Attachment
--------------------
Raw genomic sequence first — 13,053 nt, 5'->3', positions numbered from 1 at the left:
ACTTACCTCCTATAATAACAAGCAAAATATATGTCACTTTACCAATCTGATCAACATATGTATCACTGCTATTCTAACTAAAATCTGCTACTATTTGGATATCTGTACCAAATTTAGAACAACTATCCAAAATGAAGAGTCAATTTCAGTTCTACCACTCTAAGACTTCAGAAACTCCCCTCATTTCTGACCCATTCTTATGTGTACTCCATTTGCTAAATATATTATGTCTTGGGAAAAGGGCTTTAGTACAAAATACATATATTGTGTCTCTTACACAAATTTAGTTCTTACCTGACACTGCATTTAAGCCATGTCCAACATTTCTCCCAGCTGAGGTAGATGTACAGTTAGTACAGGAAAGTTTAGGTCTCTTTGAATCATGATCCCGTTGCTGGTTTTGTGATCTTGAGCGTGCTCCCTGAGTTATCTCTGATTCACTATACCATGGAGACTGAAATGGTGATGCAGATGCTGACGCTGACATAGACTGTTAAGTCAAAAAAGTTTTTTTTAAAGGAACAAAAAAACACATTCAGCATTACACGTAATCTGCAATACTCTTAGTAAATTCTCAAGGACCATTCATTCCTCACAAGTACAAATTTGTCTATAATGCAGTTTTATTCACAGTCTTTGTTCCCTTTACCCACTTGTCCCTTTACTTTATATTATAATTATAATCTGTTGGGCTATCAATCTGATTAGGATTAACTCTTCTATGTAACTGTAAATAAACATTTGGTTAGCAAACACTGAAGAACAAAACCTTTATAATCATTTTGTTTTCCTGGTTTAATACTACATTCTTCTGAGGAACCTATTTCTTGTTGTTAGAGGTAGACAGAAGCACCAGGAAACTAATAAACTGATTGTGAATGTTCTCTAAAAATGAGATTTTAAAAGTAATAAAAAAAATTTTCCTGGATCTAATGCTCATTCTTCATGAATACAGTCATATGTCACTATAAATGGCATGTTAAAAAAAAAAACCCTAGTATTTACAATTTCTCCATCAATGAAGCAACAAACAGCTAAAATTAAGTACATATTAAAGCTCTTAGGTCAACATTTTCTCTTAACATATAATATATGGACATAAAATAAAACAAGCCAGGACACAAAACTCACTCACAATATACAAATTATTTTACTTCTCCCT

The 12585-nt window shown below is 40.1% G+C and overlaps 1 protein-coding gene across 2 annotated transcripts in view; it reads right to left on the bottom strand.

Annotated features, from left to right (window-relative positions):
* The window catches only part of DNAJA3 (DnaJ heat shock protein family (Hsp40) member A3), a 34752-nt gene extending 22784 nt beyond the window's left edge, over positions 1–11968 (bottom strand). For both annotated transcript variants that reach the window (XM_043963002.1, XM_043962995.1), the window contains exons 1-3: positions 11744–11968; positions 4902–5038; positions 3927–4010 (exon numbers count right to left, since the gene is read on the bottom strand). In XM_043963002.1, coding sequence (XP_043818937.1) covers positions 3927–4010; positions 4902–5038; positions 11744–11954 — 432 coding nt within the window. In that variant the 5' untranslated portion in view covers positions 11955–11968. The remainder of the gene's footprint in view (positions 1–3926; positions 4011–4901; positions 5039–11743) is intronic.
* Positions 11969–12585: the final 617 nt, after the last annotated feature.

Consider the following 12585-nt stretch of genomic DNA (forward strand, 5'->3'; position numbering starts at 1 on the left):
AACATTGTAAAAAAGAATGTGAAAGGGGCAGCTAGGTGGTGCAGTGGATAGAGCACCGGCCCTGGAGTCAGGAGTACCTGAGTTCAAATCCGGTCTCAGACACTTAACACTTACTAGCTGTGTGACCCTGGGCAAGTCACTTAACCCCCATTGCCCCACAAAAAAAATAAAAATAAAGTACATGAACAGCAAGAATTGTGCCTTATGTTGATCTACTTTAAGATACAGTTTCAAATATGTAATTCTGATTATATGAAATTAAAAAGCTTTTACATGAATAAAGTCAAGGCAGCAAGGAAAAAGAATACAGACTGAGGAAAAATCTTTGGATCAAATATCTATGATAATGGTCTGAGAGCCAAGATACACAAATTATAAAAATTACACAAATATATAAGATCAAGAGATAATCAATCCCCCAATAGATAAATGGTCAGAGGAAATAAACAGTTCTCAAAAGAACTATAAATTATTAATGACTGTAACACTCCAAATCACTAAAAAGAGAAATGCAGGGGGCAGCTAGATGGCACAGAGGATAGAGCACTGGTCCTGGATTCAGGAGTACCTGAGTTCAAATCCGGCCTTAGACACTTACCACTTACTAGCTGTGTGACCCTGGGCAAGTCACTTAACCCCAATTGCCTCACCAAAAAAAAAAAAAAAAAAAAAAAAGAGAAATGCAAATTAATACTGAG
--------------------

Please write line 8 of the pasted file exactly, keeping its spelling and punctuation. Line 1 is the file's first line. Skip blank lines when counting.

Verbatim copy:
AACATTGTAAAAAAGAATGTGAAAGGGGCAGCTAGGTGGTGCAGTGGATAGAGCACCGGCCCTGGAGTCAGGAGTACCTGAGTTCAAATCCGGTCTCAGACACTTAACACTTACTAGCTGTGTGACCCTGGGCAAGTCACTTAACCCCCATTGCCCCACAAAAAAAATAAAAATAAAGTACATGAACAGCAAGAATTGTGCCTTATGTTGATCTACTTTAAGATACAGTTTCAAATATGTAATTCTGATTATATGAAATTAAAAAGCTTTTACATGAATAAAGTCAAGGCAGCAAGGAAAAAGAATACAGACTGAGGAAAAATCTTTGGATCAAATATCTATGATAATGGTCTGAGAGCCAAGATACACAAATTATAAAAATTACACAAATATATAAGATCAAGAGATAATCAATCCCCCAATAGATAAATGGTCAGAGGAAATAAACAGTTCTCAAAAGAACTATAAATTATTAATGACTGTAACACTCCAAATCACTAAAAAGAGAAATGCAGGGGGCAGCTAGATGGCACAGAGGATAGAGCACTGGTCCTGGATTCAGGAGTACCTGAGTTCAAATCCGGCCTTAGACACTTACCACTTACTAGCTGTGTGACCCTGGGCAAGTCACTTAACCCCAATTGCCTCACCAAAAAAAAAAAAAAAAAAAAAAAAGAGAAATGCAAATTAATACTGAG